In Looking Down, he reverses the vantage point, and the piece becomes a chronicle of walking. Intertwining high and low technology via satellite imagery, low-altitude helium-balloon photos, paper maps, and Bailey’s personal history of place, this work is a visual journal on a human scale rather than the otherworldly view of Looking Up. In this collage of multiple forms of documentation, viewing angles, time shifts, and seasonal variances, it is the inconsistent and organic perspective that belies the technology and grounds the viewer in this distinctly human journey through the landscape.
Each of Kyoung Ae Cho’s pieces begins with what she refers to as a conversation or collaboration with nature in which she acts as a hunter-gatherer in search of organic matter or manufactured discards. It is a slow and deliberate process that will set the tone carried throughout the work’s creation. “Leaves and flowers that have fallen to earth are dried, ironed, flattened, and stitched; processes that I view as ceremonial transitions from one stage of being to another," she says. "Patience and the passage of time enable me to discern my role in their evolution or completion.”
Kyoung Ae’s installation on the grounds of Penland School is a continuation of her interest in transitional time or marking time. Shining Ground involves what the artist refers to as environmental processing and time-marking. In 2004, Cho was teaching a workshop at Penland when she encountered mica for the first time. She gathered a small bag of the particles from the riverbed and held on to it for the past eight years, imagining this mica as a “memory of the gem of her Penland experience.” Shining Ground is her attempt to recapture the moment of quiet surprise when she saw the ground covered with the sheen of mica sand. Fusing the mica to the “whiteness” of light silk organza, she conjures her thoughts of calm, beginnings, and purity.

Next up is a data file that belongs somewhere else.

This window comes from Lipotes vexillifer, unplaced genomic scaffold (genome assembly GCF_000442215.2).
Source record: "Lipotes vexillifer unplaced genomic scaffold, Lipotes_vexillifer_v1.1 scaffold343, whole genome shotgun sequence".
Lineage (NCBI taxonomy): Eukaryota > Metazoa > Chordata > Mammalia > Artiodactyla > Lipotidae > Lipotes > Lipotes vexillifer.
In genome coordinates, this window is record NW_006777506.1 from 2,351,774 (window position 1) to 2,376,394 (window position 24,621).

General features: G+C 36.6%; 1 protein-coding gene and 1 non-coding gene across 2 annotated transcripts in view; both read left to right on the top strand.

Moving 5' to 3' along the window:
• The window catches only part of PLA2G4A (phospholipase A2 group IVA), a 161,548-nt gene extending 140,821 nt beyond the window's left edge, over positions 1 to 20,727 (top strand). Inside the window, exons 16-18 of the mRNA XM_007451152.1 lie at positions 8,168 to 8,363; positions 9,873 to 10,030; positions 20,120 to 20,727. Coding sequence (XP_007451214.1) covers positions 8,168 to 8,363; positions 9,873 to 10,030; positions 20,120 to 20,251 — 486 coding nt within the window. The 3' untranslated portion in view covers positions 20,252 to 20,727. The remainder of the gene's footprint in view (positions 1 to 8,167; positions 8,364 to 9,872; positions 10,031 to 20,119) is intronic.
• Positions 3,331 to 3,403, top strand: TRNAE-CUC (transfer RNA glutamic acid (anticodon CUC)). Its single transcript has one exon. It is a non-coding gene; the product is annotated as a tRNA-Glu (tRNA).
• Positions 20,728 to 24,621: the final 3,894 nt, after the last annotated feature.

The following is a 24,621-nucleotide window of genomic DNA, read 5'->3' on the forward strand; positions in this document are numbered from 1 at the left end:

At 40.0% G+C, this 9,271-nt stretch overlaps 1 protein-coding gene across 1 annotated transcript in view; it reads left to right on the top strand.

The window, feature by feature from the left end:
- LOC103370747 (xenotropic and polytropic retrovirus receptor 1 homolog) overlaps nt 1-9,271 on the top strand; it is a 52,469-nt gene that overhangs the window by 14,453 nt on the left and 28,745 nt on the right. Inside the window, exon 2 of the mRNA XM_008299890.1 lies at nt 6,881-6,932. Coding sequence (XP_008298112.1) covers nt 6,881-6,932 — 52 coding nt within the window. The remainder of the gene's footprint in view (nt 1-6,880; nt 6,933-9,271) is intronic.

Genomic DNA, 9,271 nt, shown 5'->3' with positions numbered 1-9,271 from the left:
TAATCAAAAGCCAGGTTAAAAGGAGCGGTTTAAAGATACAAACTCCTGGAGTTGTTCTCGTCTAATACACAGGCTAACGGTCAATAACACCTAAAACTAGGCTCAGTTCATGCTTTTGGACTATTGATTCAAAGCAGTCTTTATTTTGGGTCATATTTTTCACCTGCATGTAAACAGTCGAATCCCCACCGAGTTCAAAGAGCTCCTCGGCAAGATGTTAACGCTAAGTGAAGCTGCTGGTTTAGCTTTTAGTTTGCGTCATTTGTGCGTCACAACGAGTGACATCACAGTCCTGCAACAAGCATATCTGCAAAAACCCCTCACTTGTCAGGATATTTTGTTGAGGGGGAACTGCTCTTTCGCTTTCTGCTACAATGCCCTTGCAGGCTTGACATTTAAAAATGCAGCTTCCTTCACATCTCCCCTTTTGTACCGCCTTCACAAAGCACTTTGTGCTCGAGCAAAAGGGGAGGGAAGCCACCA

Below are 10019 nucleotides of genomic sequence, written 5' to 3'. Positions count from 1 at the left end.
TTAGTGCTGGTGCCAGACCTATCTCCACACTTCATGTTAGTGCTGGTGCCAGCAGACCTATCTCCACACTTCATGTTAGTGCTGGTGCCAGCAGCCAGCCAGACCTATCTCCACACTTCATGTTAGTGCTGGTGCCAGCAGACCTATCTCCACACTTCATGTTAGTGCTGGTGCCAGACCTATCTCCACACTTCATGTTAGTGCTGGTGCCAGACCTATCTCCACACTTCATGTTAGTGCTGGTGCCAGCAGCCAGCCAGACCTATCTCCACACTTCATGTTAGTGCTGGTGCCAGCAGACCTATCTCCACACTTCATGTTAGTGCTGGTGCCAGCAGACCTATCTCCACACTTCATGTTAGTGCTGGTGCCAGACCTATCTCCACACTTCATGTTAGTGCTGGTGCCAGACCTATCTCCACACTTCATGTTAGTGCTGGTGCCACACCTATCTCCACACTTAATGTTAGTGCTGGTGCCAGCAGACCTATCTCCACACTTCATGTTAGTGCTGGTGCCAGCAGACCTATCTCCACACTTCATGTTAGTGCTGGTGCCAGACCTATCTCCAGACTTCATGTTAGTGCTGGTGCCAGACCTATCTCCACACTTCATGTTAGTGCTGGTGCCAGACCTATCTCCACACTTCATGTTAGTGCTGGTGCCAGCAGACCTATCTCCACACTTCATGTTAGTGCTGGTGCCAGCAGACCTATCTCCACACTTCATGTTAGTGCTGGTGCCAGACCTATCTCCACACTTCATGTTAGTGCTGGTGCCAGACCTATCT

Temps Perdu, Alison Collins's installation presented on Penland’s campus, channels the muse she found on her studio floor. The remains of sculptures stored undisturbed, this dust was born of her past creative endeavors. She found it beautiful and did not want to sweep it away. In her own way, the artist recreates Proust’s In Search of Lost Time in her Temps Perdu installation, via fabric and rust as leaves, letters and pages to lost loves, sculptural and otherwise. The hundreds of rust-dyed muslin leaves, pieced together with rust-stroked straight pins, cloak the interior of the historic and unused Dye Shed on Penland’s grounds. The melancholy crossing of the dark log structure, the rusted fabric, and the bristling pinpoints becomes a reliquary to things past and a memoir for the artist.
Anne Lemanski welcomes the challenge to engage with her work at an outdoor site. Extirpated examines her interest in evolutionary time. The term “extirpated” refers to a species that once inhabited a region but has since disappeared, with no hope of return. In this piece, Anne has focused on extirpated wildlife specific to Mitchell County, North Carolina, where Penland School is located: American bison, gray wolf, North American porcupine, snowshoe hare, fisher, Carolina parakeet, and the passenger pigeon, the last two of which are extinct. Placing images of these animals back into the environment is a graphic reminder of how a landscape changes over time. Lemanski’s work is concerned with human and animal symbiosis—the dichotomy of human admiration versus exploitation of the animal world, all to suit our own needs.